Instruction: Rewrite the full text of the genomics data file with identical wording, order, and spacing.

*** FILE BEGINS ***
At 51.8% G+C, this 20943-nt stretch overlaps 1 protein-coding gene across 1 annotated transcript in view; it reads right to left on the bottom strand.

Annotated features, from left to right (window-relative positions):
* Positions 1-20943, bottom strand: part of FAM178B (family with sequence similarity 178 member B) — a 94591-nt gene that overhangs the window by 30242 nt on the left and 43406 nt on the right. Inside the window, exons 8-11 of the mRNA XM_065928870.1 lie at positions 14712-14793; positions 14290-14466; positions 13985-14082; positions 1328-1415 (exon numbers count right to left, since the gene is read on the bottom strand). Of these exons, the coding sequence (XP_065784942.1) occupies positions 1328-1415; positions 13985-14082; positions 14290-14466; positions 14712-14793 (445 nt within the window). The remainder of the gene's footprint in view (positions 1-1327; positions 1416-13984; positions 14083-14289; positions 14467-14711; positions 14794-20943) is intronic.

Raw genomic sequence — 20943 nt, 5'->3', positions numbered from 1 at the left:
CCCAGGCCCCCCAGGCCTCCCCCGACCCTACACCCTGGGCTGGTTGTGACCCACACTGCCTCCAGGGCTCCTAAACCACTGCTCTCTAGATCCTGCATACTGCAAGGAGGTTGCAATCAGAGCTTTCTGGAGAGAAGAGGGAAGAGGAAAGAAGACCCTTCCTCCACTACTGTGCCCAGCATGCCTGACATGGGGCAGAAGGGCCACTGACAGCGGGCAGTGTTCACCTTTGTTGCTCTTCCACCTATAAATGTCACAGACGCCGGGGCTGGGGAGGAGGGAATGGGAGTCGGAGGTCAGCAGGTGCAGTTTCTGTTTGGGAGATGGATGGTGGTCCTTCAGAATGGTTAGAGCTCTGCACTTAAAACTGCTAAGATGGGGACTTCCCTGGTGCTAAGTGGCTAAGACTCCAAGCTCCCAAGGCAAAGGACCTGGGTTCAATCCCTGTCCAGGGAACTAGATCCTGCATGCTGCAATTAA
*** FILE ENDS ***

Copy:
At 51.8% G+C, this 20943-nt stretch overlaps 1 protein-coding gene across 1 annotated transcript in view; it reads right to left on the bottom strand.

Annotated features, from left to right (window-relative positions):
* Positions 1-20943, bottom strand: part of FAM178B (family with sequence similarity 178 member B) — a 94591-nt gene that overhangs the window by 30242 nt on the left and 43406 nt on the right. Inside the window, exons 8-11 of the mRNA XM_065928870.1 lie at positions 14712-14793; positions 14290-14466; positions 13985-14082; positions 1328-1415 (exon numbers count right to left, since the gene is read on the bottom strand). Of these exons, the coding sequence (XP_065784942.1) occupies positions 1328-1415; positions 13985-14082; positions 14290-14466; positions 14712-14793 (445 nt within the window). The remainder of the gene's footprint in view (positions 1-1327; positions 1416-13984; positions 14083-14289; positions 14467-14711; positions 14794-20943) is intronic.

Raw genomic sequence — 20943 nt, 5'->3', positions numbered from 1 at the left:
CCCAGGCCCCCCAGGCCTCCCCCGACCCTACACCCTGGGCTGGTTGTGACCCACACTGCCTCCAGGGCTCCTAAACCACTGCTCTCTAGATCCTGCATACTGCAAGGAGGTTGCAATCAGAGCTTTCTGGAGAGAAGAGGGAAGAGGAAAGAAGACCCTTCCTCCACTACTGTGCCCAGCATGCCTGACATGGGGCAGAAGGGCCACTGACAGCGGGCAGTGTTCACCTTTGTTGCTCTTCCACCTATAAATGTCACAGACGCCGGGGCTGGGGAGGAGGGAATGGGAGTCGGAGGTCAGCAGGTGCAGTTTCTGTTTGGGAGATGGATGGTGGTCCTTCAGAATGGTTAGAGCTCTGCACTTAAAACTGCTAAGATGGGGACTTCCCTGGTGCTAAGTGGCTAAGACTCCAAGCTCCCAAGGCAAAGGACCTGGGTTCAATCCCTGTCCAGGGAACTAGATCCTGCATGCTGCAATTAA